Keep reading to learn more about the word "prerogative" and its meaning, background, and use cases.
A prerogative is a special right or privilege unique to certain individuals or groups based on their position or status. It allows them to make decisions or act independently without seeking approval and can be found in various contexts like politics, law, and social situations.
The word "prerogative" can function as a noun in a sentence. It is not commonly used as any other part of speech, such as a verb or an adjective.
The word "prerogative" is pronounced as:
The stress is on the second syllable, "ROG."
Some synonyms of the word "prerogative" include:
Some antonyms of the word "prerogative" include:
These words are opposite in meaning to "prerogative." You can use them to express the absence of the exclusive right or privilege or the existence of an obligation or restriction that someone must abide by.
Here are 10 examples of how to use "prerogative" in a sentence:
The frequency of use of the word "prerogative" can vary depending on the context and the medium of communication. According to Google's Ngram Viewer, which tracks the frequency of words in books over time, the usage of "prerogative" has been relatively consistent since the 1800s, with a slight increase in usage in the mid-1900s.
However, it's worth noting that Ngram Viewer only tracks usage in books, not other mediums such as spoken language or online communication. Overall, "prerogative" is a moderately common word and is still in active use today.
Here are some examples of variants of "prerogative":
These variants are less common than the noun form "prerogative."
Here are some related terms to "prerogative" that are not synonymous but have a similar relationship:
The word "prerogative" has its roots in ancient Rome, where voting rights were based on property ownership. The Latin term "praerogativa" meant "ask before" or "before voting," referring to the first century of each voting class. It evolved to mean any exclusive right or special status and was adopted into Middle English. In medieval England, the king's prerogative was derived from the divine right of kings and exercised without parliamentary consent. The concept evolved to refer to any special right or power inherent in a person or entity, such as a government or monarch.
Here are some derivatives and compounds of the word "prerogative":
Here are some common misspellings of the word "prerogative":
Here are 10 idioms similar to "prerogative":
1. What does the term "prerogative" refer to?
The term "prerogative" refers to a specific right or privilege that is exclusive to a particular individual or group based on their position or status.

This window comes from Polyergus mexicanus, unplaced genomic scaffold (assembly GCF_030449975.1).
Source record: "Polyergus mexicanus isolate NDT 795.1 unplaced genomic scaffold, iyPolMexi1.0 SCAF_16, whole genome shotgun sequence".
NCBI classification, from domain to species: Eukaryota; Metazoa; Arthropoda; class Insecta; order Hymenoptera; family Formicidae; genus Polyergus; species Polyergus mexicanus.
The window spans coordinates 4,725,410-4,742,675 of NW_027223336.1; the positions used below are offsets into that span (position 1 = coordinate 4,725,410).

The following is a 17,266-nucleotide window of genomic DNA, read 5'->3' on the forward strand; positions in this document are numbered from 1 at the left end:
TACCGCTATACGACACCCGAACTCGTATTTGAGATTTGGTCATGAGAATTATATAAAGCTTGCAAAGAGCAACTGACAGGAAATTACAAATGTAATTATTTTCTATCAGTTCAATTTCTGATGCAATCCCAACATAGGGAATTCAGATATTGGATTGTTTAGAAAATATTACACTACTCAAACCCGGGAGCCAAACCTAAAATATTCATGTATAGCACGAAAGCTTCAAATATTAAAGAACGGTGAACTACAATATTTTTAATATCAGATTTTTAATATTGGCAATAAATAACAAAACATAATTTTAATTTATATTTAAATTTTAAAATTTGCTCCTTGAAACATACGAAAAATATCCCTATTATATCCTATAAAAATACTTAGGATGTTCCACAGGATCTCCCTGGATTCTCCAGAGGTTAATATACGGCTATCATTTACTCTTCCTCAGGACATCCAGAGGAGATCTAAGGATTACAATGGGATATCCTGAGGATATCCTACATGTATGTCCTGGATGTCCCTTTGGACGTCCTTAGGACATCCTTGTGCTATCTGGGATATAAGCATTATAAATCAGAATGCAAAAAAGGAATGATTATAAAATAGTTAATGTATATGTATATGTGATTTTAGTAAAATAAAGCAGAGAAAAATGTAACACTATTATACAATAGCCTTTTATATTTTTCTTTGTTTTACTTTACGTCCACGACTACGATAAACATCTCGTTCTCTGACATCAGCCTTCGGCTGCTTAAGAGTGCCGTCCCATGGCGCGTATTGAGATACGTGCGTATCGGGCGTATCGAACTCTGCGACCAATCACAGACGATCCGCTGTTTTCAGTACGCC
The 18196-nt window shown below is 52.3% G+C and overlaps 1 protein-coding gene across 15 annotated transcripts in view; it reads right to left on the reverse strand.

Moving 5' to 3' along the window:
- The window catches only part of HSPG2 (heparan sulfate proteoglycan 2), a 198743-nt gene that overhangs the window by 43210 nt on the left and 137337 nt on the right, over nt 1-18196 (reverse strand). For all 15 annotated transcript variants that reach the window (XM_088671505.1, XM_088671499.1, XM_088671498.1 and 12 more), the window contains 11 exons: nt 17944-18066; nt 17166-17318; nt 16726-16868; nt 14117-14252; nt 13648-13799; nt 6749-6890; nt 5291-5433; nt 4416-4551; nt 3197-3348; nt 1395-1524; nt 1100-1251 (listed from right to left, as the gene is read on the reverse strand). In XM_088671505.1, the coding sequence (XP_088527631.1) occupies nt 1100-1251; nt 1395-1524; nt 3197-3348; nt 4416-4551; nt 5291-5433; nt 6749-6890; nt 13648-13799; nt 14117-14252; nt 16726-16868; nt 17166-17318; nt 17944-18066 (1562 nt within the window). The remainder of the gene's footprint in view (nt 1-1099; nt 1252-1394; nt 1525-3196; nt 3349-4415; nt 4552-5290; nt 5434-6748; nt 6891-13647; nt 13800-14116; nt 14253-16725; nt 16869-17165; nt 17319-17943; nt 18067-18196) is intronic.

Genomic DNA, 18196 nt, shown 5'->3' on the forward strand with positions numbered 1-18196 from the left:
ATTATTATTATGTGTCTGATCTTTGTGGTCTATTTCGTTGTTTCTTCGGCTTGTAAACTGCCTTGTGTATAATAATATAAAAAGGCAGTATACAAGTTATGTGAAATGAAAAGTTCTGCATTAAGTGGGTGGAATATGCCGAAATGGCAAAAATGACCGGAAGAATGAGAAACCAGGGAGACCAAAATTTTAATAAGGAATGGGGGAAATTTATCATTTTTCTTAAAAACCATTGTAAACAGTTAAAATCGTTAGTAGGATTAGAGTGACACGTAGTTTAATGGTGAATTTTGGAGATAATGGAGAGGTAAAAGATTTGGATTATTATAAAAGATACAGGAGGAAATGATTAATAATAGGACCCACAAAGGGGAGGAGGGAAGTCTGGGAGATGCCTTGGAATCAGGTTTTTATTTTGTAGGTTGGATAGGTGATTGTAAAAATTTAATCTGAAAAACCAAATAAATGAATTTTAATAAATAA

2. How does "prerogative" relate to decision-making?
"Prerogative" can also refer to the power or authority to make decisions or take action independently without requiring approval from others.
3. In what contexts can the concept of "prerogative" be applied?
The concept of "prerogative" can be applied to various contexts, including politics, law, and social interactions.
4. Can you give an example of a "prerogative" in politics?
Certainly, in politics, it might be the president's prerogative to appoint judges to the Supreme Court.
5. How is "prerogative" used in relation to position or status?
"Prerogative" often describes a special advantage or benefit someone enjoys due to their position or status.
6. Can you provide an example of "prerogative" in a corporate context?
Sure, the CEO's prerogative might involve the authority to approve or reject proposals without seeking input from others.
7. Is "prerogative" used as different parts of speech?
No, the word "prerogative" is primarily used as a noun in sentences. It's not commonly used as a verb or an adjective.
8. What is the significance of "prerogative" in social situations?
In social situations, "prerogative" can refer to someone's right to act independently without consulting others, like making decisions for a group.
9. Are there historical trends in the usage of "prerogative"?
According to Google's Ngram Viewer, "prerogative" has maintained a relatively consistent usage frequency since the 1800s, with a slight increase in the mid-1900s.
10. Is "prerogative" a commonly used word today?
Yes, "prerogative" is still moderately common and in active use, although its frequency might vary depending on the context and medium of communication.
In conclusion, "prerogative" refers to an exclusive right or special status inherent in a person or entity. Its origins can be traced back to ancient Rome, and the concept has evolved to encompass various political, legal, and personal contexts. The examples provided demonstrate the diverse ways you can use prerogative in everyday language.